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J Adv Periodontol Implant Dent. 2023;15(2): 100-107.
doi: 10.34172/japid.2023.018
  Abstract View: 145
  PDF Download: 87

Research Article

Comparative effect of anthocyanin on proliferation and migration of human gingival fibroblasts in the absence or presence of nicotine

Sarina Azimian 1 ORCID logo, Maryam Torshabi 2 ORCID logo, Zeinab Rezaei Esfahrood 3* ORCID logo

1 Department of Periodontics, Shahid Beheshti Dental School, Shahid Beheshti University of Medical Sciences, Tehran, Iran
2 Department of Dental Biomaterials, School of Dentistry, Shahid Beheshti University of Medical Sciences, Tehran, Iran
3 Department of Periodontics, School of Dentistry, Shahid Beheshti University of Medical Sciences, Tehran, Iran
*Corresponding Author: Zeinab Rezaei Esfahrood, Email: Zre538@yahoo.com

Abstract

Background. Oral fibroblast malfunction can result in periodontal diseases. Nicotine can prolong the healing process as an irritant of oral tissues. Anthocyanins have been demonstrated to have potential benefits in preventing or treating smoking-related periodontal diseases. Cyanidin chloride’s (CC’s) potential in oral wound healing and the viability, proliferation, and migration of human gingival fibroblasts (HGFs) were examined in the presence and absence of nicotine by an in vitro study.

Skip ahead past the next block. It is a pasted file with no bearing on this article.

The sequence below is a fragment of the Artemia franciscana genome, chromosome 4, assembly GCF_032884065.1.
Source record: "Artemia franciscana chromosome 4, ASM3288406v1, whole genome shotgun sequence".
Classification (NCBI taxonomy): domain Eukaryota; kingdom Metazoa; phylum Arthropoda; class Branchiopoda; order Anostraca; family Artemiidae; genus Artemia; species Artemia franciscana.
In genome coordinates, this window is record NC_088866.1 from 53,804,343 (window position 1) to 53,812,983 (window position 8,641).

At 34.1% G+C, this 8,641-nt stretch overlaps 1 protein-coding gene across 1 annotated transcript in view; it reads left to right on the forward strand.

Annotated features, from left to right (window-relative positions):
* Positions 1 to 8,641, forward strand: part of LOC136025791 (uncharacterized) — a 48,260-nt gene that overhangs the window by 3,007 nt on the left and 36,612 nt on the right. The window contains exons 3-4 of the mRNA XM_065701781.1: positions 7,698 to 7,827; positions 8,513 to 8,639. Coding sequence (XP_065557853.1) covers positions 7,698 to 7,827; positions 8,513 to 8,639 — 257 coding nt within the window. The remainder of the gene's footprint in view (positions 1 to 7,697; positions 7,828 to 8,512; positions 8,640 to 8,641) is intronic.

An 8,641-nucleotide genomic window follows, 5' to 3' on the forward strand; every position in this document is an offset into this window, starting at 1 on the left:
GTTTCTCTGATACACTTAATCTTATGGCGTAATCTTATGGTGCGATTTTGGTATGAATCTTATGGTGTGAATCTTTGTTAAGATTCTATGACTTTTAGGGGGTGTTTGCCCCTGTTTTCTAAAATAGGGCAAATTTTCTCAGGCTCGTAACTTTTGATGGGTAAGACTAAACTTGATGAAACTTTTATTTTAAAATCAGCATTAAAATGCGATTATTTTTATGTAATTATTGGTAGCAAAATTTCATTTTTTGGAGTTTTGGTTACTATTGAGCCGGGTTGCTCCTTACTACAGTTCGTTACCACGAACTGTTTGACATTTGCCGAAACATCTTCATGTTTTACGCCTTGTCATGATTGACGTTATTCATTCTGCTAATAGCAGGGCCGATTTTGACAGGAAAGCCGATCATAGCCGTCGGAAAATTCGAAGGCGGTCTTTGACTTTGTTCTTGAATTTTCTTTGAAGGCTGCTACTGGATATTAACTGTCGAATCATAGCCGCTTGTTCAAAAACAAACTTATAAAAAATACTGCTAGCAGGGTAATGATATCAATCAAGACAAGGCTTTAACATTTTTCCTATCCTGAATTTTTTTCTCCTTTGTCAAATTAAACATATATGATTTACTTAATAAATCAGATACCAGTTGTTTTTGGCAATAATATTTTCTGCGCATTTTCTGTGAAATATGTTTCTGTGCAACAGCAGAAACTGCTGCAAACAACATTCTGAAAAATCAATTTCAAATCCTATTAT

Methods. The effects of different nicotine concentrations (1, 2, 3, 4, and 5 mM) on the viability and proliferation of HGF cells were evaluated in the presence and absence of different CC concentrations (5, 10, 25, and 50 μM) using the quantitative MTT assay. The scratch test was performed to evaluate the migration of CC-treated cells in the presence of 2.5-mM nicotine.

Results. No cytotoxicity was observed at 1‒100 μM CC concentrations after 24, 48, and 72 hours of exposure to HGF cells. However, a concentration of 200 μM significantly reduced cell viability by about 20% at all the three-time intervals (P<0.05). Also, 3‒5-mM concentrations of nicotine significantly reduced cell viability in a dose- and time-dependent manner. Moreover, the understudied CC concentrations decreased nicotine’s adverse effects on cell migration to some extent.

Conclusion. Although the understudied CC concentrations could not significantly reduce the adverse effects of understudied nicotine concentrations on the viability and proliferation of HGF cells, they were able to reduce the detrimental effects of nicotine on cell migration significantly.

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Submitted: 10 Aug 2023
Revision: 21 Sep 2023
Accepted: 24 Sep 2023
ePublished: 21 Oct 2023
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